The message of mountains in a time of small thinking

Think like a mountain, Aldo Leopold exhorted us 68 years ago in A Sand County Almanac. But how does a mountain think, I wondered one recent peaceful morning in Acadia National Park, as I climbed Brown Mountain (elevation: 852 feet)?

  • You call that a mountain, my western friend asks?
  • Well, we do start up at sea level, I reply.

Leopold was writing particularly about the devastating effects of our fervor to eradicate wolves without understanding the critical role they play in the health of the ecosystem and so in the fate of the mountain. It is in this short essay that Leopold, a rapacious hunter, reaches a wolf he has shot just in time to “watch a fierce green fire dying in her eyes . . . there was something new to me in those eyes – something known only to her and to the mountain.”

But there’s more to the story than the physical role wolves play in culling deer and preserving the mountain’s forests. In a time when small minds speak stridently and without care and ordinary people struggle to cope in a world blundering toward madness, there is something restorative in the grandeur of the mountains, even the small ones here, a spirit that counsels endurance – and promises that the time will come again when we will be able to distinguish the noble howl of Aldo Leopold’s wolf, “long known among mountains, but seldom perceived among men,” from the yelps, in the words of Pablo Neruda, of “jackals that a jackal would reject.”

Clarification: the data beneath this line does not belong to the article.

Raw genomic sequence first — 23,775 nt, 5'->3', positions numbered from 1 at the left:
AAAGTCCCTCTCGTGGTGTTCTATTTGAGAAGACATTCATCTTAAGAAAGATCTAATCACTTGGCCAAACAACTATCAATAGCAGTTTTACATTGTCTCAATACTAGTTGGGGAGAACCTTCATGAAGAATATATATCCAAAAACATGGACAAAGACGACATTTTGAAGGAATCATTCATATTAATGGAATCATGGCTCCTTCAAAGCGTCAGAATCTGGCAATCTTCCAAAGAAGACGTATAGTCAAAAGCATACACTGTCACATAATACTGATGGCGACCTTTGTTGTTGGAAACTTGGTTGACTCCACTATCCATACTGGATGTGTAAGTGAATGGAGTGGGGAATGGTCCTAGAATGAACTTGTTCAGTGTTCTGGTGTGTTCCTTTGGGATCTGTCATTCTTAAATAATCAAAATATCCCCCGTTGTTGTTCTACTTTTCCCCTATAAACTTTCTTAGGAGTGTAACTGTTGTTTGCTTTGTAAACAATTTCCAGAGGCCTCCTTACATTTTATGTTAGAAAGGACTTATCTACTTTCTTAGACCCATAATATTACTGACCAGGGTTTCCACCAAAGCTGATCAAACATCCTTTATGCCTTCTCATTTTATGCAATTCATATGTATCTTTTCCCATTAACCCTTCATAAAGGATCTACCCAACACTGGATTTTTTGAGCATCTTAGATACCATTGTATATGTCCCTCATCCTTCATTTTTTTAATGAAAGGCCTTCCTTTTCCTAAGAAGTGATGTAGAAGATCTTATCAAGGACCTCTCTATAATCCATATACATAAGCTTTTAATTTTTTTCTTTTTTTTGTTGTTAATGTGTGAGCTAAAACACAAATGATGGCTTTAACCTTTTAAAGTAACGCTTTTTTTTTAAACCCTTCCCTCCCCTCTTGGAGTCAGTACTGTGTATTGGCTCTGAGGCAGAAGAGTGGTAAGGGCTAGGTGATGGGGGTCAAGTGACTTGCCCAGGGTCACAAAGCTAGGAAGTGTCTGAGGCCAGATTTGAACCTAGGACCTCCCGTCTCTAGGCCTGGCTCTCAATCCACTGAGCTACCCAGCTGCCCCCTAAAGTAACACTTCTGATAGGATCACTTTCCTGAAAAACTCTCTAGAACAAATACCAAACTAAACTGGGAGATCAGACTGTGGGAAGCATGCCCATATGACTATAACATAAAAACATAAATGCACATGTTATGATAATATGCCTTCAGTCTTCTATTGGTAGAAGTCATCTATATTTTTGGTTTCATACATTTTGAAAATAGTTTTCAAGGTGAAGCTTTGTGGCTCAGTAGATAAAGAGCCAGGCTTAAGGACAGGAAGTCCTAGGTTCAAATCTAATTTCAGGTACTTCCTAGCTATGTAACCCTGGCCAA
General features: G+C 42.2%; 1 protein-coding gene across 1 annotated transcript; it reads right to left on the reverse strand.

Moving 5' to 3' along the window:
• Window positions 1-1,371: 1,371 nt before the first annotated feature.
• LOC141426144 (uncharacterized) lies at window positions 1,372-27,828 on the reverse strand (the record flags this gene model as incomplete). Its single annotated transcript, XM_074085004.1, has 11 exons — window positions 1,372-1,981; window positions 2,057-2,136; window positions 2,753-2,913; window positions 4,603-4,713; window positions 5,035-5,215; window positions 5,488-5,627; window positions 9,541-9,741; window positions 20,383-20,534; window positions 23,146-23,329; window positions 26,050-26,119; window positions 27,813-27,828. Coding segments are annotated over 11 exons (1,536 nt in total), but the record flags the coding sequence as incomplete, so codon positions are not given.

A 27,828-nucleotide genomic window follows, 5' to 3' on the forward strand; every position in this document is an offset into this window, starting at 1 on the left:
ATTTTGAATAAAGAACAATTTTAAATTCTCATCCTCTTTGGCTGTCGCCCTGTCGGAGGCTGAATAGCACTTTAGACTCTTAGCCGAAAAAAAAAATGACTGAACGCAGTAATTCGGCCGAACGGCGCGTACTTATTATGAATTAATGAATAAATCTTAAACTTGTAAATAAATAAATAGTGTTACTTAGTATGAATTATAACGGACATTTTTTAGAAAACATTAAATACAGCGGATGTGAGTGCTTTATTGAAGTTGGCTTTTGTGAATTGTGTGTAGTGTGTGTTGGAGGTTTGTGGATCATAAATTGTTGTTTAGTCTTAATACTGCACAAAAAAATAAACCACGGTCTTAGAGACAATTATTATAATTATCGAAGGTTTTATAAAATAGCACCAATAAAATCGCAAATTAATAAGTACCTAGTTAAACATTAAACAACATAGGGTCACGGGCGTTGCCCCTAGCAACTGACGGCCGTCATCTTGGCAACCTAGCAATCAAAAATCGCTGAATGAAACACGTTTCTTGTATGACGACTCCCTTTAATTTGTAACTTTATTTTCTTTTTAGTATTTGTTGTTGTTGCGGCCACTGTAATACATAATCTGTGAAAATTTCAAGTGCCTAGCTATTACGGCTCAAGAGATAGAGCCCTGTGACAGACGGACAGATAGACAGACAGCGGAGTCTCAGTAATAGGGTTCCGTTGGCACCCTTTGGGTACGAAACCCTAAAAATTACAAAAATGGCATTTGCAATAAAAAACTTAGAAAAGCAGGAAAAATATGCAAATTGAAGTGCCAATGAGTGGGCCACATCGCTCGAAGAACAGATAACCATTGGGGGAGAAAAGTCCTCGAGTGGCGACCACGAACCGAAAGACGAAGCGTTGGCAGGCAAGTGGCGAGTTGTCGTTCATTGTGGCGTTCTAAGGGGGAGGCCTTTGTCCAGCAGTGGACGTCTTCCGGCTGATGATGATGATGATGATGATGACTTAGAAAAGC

James G. Blaine

About James G. Blaine

Most of us undervalue what seem our tiny contributions to our communities and the world. As a result, we feel powerless, even victimized. But, like the butterfly effect in science, the lives we lead with our families, in our communities, and at work – all the so-called little things we do – collectively change the world. As I grow older, my ambition grows more modest but not less important: to participate fully and to contribute what I can. That’s my goal with this blog.